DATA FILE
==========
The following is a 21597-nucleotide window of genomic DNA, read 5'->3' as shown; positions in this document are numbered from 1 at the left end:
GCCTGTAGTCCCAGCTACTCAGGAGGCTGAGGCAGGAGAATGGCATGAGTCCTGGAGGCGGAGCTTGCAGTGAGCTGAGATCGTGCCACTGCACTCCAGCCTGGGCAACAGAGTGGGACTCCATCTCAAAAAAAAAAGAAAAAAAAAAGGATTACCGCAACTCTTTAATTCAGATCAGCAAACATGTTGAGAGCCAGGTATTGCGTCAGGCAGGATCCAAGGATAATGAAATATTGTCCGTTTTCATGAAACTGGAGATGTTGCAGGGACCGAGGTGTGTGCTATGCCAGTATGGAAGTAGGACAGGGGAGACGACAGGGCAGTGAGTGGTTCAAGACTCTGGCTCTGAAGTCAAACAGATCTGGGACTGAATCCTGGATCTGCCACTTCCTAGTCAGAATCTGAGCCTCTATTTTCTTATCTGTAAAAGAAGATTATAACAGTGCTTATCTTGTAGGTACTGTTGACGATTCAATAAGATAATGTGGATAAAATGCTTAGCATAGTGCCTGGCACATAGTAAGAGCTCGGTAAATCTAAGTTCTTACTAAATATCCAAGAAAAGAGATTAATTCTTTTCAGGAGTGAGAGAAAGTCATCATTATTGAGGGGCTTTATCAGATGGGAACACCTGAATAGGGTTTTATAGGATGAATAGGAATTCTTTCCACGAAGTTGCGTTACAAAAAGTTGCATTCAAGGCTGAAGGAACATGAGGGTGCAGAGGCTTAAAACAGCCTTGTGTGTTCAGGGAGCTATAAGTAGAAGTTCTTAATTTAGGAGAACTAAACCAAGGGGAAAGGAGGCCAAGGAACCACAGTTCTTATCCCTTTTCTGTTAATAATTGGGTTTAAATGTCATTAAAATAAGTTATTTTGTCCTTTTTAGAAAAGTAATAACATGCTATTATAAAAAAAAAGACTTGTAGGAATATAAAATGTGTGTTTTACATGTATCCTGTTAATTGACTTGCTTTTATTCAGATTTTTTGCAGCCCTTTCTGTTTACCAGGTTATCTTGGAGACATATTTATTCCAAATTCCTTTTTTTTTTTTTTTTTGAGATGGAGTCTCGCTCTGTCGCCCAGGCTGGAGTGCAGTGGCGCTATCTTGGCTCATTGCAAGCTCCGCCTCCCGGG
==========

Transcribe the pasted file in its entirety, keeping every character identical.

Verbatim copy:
The following is a 21597-nucleotide window of genomic DNA, read 5'->3' as shown; positions in this document are numbered from 1 at the left end:
GCCTGTAGTCCCAGCTACTCAGGAGGCTGAGGCAGGAGAATGGCATGAGTCCTGGAGGCGGAGCTTGCAGTGAGCTGAGATCGTGCCACTGCACTCCAGCCTGGGCAACAGAGTGGGACTCCATCTCAAAAAAAAAAGAAAAAAAAAAGGATTACCGCAACTCTTTAATTCAGATCAGCAAACATGTTGAGAGCCAGGTATTGCGTCAGGCAGGATCCAAGGATAATGAAATATTGTCCGTTTTCATGAAACTGGAGATGTTGCAGGGACCGAGGTGTGTGCTATGCCAGTATGGAAGTAGGACAGGGGAGACGACAGGGCAGTGAGTGGTTCAAGACTCTGGCTCTGAAGTCAAACAGATCTGGGACTGAATCCTGGATCTGCCACTTCCTAGTCAGAATCTGAGCCTCTATTTTCTTATCTGTAAAAGAAGATTATAACAGTGCTTATCTTGTAGGTACTGTTGACGATTCAATAAGATAATGTGGATAAAATGCTTAGCATAGTGCCTGGCACATAGTAAGAGCTCGGTAAATCTAAGTTCTTACTAAATATCCAAGAAAAGAGATTAATTCTTTTCAGGAGTGAGAGAAAGTCATCATTATTGAGGGGCTTTATCAGATGGGAACACCTGAATAGGGTTTTATAGGATGAATAGGAATTCTTTCCACGAAGTTGCGTTACAAAAAGTTGCATTCAAGGCTGAAGGAACATGAGGGTGCAGAGGCTTAAAACAGCCTTGTGTGTTCAGGGAGCTATAAGTAGAAGTTCTTAATTTAGGAGAACTAAACCAAGGGGAAAGGAGGCCAAGGAACCACAGTTCTTATCCCTTTTCTGTTAATAATTGGGTTTAAATGTCATTAAAATAAGTTATTTTGTCCTTTTTAGAAAAGTAATAACATGCTATTATAAAAAAAAAGACTTGTAGGAATATAAAATGTGTGTTTTACATGTATCCTGTTAATTGACTTGCTTTTATTCAGATTTTTTGCAGCCCTTTCTGTTTACCAGGTTATCTTGGAGACATATTTATTCCAAATTCCTTTTTTTTTTTTTTTTTGAGATGGAGTCTCGCTCTGTCGCCCAGGCTGGAGTGCAGTGGCGCTATCTTGGCTCATTGCAAGCTCCGCCTCCCGGG